80. 80.  Advantages ◦ Incision provides good exposure to surgical site.  Disadvantages ◦ Flap necrosis is high due to disruption of vasculature of skin flaps ◦ Occurrence of flap separation at the trifurcation site.
  81. 81.  Schobinger (1957)  Cramer & Culf (1969)  Conley (1970)
  82. 82.  It is a paired ‘Y’ incision.  Here the submandibular component is met by a vertical limb which below becomes continuous with an inverted ‘Y’ in the suprascapular region.  This flap most often gets cyanosed.  Flap necrosis and carotid exposure is more in this type of incision.
  83. 83.  Suggested a posteriorly curving vertical incision rather than a horizontal incision  The incision starts from the submental region and ending by running downwards along the anterior border of the trapezius to the level of clavicle gently curving posteriorly.
  84. 84.  It avoids a vertical limb.  Two horizontal incisions are used one in submandibular region and other in the suprascapular region.
  85. 85. Advantages Disadvantages Excellent cosmetic result (McFee 1960, McNeil 1978) Exposure is not good (Hetter 1972) There is no lessening of vascularity in the centre of the flap (Ariyan 1986) It is not suitable for bilateral simultaneous neck dissection (Chandler and Ponzoli 1969) There is no angle intersection in incision (McFee 1960) Operating period is long (McFee 1960) Post operative wound recovery is rapid (McFee) Posterior triangle dissection is difficult (Maran et al 1989, White et al 1993) Suitable in necks receiving radiotherapy and in peripheral vascular disease (Maran et al 1989) Difficulty may arise while working under the bridge flap Recovery of flap excellent due to wide bipedicled flaps (Stella & Brown 1970, Daniel & McFee 1987) In short neck it might be difficult to distinguish between the front tip of the incision from that of the tracheostomy.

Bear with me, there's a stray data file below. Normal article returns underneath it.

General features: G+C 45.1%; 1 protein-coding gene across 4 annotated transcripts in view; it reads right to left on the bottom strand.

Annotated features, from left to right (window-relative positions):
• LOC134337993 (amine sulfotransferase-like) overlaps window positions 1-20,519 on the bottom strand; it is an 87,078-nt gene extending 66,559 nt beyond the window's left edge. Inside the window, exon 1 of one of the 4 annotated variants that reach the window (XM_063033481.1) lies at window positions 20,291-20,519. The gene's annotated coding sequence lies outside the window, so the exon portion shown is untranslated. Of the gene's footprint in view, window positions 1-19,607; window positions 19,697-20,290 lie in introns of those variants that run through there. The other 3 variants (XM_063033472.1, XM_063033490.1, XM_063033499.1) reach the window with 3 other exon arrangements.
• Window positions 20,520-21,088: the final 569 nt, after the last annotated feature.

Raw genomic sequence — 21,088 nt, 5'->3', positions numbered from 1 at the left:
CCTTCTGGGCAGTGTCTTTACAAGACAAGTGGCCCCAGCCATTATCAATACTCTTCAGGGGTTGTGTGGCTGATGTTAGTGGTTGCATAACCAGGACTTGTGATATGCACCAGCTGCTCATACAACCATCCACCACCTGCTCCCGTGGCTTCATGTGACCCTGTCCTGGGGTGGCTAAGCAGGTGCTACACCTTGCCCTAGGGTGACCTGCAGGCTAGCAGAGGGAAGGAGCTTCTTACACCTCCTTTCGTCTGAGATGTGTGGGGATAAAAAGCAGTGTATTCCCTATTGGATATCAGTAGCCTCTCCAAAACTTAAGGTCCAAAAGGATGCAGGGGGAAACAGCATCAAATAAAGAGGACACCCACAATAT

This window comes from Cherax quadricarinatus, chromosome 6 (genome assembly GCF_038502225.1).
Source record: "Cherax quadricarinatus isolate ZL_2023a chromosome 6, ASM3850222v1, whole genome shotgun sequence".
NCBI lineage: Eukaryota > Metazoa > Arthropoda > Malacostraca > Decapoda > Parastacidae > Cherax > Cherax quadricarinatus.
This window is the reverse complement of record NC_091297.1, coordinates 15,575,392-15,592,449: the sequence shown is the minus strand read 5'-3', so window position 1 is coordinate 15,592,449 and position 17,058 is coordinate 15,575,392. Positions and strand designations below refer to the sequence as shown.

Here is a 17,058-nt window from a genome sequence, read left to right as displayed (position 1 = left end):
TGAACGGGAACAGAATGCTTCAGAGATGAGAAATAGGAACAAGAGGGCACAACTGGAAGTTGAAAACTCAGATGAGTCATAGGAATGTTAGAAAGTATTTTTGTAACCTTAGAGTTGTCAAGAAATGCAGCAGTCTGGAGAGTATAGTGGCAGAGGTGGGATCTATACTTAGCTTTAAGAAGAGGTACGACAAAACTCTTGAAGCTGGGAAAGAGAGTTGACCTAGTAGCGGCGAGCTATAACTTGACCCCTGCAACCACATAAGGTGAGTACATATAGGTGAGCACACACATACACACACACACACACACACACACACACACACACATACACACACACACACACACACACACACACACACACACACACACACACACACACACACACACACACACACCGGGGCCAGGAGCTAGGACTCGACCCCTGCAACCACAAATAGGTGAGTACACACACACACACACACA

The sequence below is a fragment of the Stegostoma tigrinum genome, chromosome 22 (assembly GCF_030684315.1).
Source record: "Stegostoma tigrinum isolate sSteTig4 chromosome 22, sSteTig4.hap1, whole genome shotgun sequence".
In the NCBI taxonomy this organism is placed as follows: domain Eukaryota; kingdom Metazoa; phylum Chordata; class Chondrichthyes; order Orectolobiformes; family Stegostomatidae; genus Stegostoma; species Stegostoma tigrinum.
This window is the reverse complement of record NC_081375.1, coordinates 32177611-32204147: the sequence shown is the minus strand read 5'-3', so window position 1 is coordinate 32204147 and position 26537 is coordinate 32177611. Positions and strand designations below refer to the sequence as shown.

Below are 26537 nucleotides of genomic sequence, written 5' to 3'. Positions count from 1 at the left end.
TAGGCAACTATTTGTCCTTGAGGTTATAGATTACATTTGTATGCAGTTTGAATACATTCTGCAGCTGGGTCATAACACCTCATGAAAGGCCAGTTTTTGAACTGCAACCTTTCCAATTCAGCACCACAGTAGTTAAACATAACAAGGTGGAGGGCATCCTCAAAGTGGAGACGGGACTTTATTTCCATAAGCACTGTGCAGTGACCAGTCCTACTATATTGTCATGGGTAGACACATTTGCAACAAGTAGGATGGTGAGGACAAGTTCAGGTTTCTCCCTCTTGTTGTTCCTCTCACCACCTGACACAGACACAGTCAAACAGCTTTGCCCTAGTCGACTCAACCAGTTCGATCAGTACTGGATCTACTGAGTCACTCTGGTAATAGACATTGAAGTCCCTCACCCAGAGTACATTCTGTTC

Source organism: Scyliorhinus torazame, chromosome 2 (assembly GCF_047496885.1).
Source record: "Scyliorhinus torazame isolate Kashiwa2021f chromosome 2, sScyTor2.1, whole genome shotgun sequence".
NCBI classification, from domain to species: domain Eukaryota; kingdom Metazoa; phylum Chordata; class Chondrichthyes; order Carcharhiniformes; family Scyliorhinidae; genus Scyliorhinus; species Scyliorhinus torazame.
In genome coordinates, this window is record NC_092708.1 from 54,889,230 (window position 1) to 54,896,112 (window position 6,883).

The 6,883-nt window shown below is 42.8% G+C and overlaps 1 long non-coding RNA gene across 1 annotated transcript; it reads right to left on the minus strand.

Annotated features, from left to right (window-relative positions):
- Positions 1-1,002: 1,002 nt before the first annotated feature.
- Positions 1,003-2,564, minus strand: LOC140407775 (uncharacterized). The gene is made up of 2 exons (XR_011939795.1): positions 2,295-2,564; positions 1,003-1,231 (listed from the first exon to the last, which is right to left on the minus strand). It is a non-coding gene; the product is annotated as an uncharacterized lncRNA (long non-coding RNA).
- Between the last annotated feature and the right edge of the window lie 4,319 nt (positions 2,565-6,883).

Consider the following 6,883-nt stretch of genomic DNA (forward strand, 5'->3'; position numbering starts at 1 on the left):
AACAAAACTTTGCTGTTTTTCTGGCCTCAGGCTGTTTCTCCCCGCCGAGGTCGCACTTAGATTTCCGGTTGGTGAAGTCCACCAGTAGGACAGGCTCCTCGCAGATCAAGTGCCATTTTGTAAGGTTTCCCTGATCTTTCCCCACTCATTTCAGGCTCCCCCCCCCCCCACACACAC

86. 86.  Described by Latyschevsky and Freund 1960.  Only a horizontal incision from mastoid to mastoid gently curving inferiorly upto upper border of the thyroid cartilage is used.  Advantages ◦ Carotid artery is well protected  Disadvantages ◦ Venous congestion and oedema might develop at the bottom corner
  87. 87.  Lower end of IJV  Junction of Lateral border of clavicle with the lower edge of trapezius  Submandibular traingle  Upper end of IJV
  88. 88. PHILOSOPHY OF STELL AND MARAN: AGGRESSIVE FIRST, CONSERVATIVE LATER
  89. 89.  END OF PART -1
  90. 90. 1. McGregor – Cancer of the head and neck 2. J.P. Shah 3. Oral & Maxillofacial Surgery clinics of North America 2007 4. Otolaryngology Clinics of North America 2006 5. Laryngoscope 6. JOMS